They'll call the Olympic men's gold-medal match a "dream final," but that's only half true. The Roger Federer-Andy Murray meeting is nearly perfect; yet the international press would have been saying the same thing if Novak Djokovic had defeated the Scotsman to set up another Wimbledon clash with Federer. There were storylines either way.
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On the other hand, the women's gold-medal contest, to be played Saturday at 9 a.m. ET on Centre Court at the All England Club, is as good as it gets. Serena Williams, the 14-time Grand Slam winner and reigning Wimbledon champion, faces four-time major winner and international superstar Maria Sharapova. The two biggest names in women's tennis, by now elder stateswomen of the game, battling for a gold medal and a chance to become the first woman since Steffi Graf to win the career Golden Slam (career wins in all four major titles and a gold medal) on the most hallowed grounds in tennis.
Yet this dream final could turn into a nightmare very quickly for Maria Sharapova.
The Russian hasn't defeated Serena since her memorable 2004 when, as a 17-year-old at Wimbledon, she stunned the top-seeded Williams at Wimbledon and capped it off with a year-end victory at the WTA championships. Serena hasn't lost to her since, winning seven straight meetings, including one at Wimbledon in 2010. In the last six matches against Sharapova, Serena's dropped just one set.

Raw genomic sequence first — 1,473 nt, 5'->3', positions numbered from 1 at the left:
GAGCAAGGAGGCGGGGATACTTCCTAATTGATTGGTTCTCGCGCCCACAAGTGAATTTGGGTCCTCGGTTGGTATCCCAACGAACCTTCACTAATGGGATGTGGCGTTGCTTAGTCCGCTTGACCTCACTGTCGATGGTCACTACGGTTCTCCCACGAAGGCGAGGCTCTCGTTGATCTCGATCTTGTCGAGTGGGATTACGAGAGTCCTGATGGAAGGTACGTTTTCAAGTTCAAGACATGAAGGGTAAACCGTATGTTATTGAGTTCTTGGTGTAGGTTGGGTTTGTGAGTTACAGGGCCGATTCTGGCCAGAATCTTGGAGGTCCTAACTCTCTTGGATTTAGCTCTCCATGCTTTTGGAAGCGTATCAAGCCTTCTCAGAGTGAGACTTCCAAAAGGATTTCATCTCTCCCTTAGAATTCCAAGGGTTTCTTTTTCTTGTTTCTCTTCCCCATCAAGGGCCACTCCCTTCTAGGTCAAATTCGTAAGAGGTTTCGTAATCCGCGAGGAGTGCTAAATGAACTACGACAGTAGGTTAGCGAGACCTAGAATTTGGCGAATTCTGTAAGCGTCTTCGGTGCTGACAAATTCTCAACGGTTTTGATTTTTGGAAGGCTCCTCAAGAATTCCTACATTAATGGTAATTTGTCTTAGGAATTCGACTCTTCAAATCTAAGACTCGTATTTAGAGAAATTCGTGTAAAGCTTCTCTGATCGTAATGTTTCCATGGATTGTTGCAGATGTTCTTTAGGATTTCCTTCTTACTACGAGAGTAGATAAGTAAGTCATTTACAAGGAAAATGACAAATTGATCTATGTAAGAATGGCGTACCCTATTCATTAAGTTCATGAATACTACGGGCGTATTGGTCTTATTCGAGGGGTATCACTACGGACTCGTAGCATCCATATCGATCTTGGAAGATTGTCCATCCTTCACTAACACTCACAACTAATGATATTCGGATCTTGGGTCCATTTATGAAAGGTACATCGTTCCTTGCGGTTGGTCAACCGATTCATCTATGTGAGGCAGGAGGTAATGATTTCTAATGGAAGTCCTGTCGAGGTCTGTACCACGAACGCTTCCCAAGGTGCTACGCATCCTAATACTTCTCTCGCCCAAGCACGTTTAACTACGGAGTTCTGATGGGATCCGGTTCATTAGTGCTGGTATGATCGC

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Sharapova is one of the most mentally tough players on tour. Nobody plays from behind better or is as consistently fearless throughout a match. Only two things are sure to trip her up: A dicey serve and Serena. Maria has a Serena problem. Everyone knows it. Worst of all, she knows it, and this only exacerbates he condition.
If history is any indication, this match was over the instant Serena defeated world No. 1 Victoria Azarenka, 6-1, 6-2. Serena is 12-0 this year at Wimbledon and has played almost flawless tennis, save for some temporary mental lapses in the third and fourth rounds. She'll continue the run on Saturday and hoist the first singles gold medal of her illustrious career.
Prediction: Serena Williams d. Maria Sharapova, 6-0, 6-4
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